An important aspect of the selection process is a lively internal discussion within the institution. A museum's program and collection today should not be only based on one person's preferences. It should be a more multi-vocal forum where different voices have influence and which in this way would create also an internal discussion about what should be shown, what is worth presenting. It can also be open to voices from the outside, although still making its own decisions.


It seems that the discussion has often stopped at issues like whose definition of beauty, whose understanding of quality. The definitions of beauty/quality now have to include processual art, the methods of art as well as ways of working. After all we are dealing with art, so it is important to discuss, analyze and compare all work under this label critically as art - even the processual, participatory and relational works.

The definition of quality can often find its premises if we are able to situate the work at the crossing point between how it relates to earlier works, how it touches today's art and life and whether it opens up new ways of perceiving future possibilities.

The tensions between public and private funding

This is an area that I am least familiar with. I just understand and have experienced the complex relationship between these two fields. I think both are fine, but neither of them should be allowed to influence the art shown and the aesthetic in its "ability to contradict".  To conclude these ponderings which have been meant more as incentives to discussions: I don't think anyone of us coming from the outside can really understand the dynamics, undercurrents, power relationships and so on in a local scene. It is the task of the local scene to interpret, translate and turn them into practical ways of working. The local scene again is the immediate context for the work of the artist as well as the framework for its encounters with the public. An abstract focus on nationalism can theoretically be interesting as a historical phase, but does not work in other contexts, as it has a self-serving, competitive purpose. The local scene, however, does not exist in a vacuum. We are increasingly connected to the whole world in economics, politics, communications. Apart from nationalism, we can focus on national identity. What is the role of national identity in this? Art offers a way of keeping up our personal narratives, which are threatened at this time of short memory spans. Along the same lines, it can keep up national identity as long as it is perceived as the collective story supporting our self-understanding. Art is sharing, an individual voice trying to speak of our common time and concerns, not competing. This is true on all levels of art's manifestations: individual, local, national, and international.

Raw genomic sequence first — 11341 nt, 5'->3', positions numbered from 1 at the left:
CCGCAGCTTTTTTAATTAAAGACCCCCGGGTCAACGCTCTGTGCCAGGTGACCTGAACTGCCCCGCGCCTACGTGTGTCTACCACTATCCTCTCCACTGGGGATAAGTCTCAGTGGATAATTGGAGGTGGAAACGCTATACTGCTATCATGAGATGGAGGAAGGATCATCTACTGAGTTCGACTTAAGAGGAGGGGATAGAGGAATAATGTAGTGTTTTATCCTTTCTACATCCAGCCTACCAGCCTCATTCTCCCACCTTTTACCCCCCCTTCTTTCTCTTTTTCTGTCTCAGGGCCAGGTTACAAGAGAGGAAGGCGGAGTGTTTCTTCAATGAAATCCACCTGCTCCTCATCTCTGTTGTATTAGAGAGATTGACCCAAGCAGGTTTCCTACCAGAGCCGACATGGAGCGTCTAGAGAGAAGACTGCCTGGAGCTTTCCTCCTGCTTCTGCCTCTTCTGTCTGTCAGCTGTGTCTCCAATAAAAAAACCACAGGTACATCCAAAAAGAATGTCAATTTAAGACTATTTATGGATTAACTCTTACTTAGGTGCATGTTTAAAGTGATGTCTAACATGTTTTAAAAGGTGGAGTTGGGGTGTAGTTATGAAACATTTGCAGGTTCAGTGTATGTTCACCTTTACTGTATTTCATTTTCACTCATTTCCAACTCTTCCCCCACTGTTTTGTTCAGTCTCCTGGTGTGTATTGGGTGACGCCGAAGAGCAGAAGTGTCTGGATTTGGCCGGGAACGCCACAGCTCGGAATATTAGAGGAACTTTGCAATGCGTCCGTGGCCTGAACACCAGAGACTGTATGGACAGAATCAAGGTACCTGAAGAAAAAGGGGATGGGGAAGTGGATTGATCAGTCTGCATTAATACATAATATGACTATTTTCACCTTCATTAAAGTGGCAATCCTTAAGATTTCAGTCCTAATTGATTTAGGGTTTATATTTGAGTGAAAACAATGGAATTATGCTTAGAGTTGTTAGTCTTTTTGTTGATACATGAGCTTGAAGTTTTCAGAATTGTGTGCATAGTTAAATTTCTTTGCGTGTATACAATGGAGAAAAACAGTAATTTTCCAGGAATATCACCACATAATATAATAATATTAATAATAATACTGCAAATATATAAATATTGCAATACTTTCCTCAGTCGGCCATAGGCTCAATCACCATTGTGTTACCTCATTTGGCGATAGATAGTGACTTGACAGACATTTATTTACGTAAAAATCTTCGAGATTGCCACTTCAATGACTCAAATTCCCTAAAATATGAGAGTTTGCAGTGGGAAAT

go back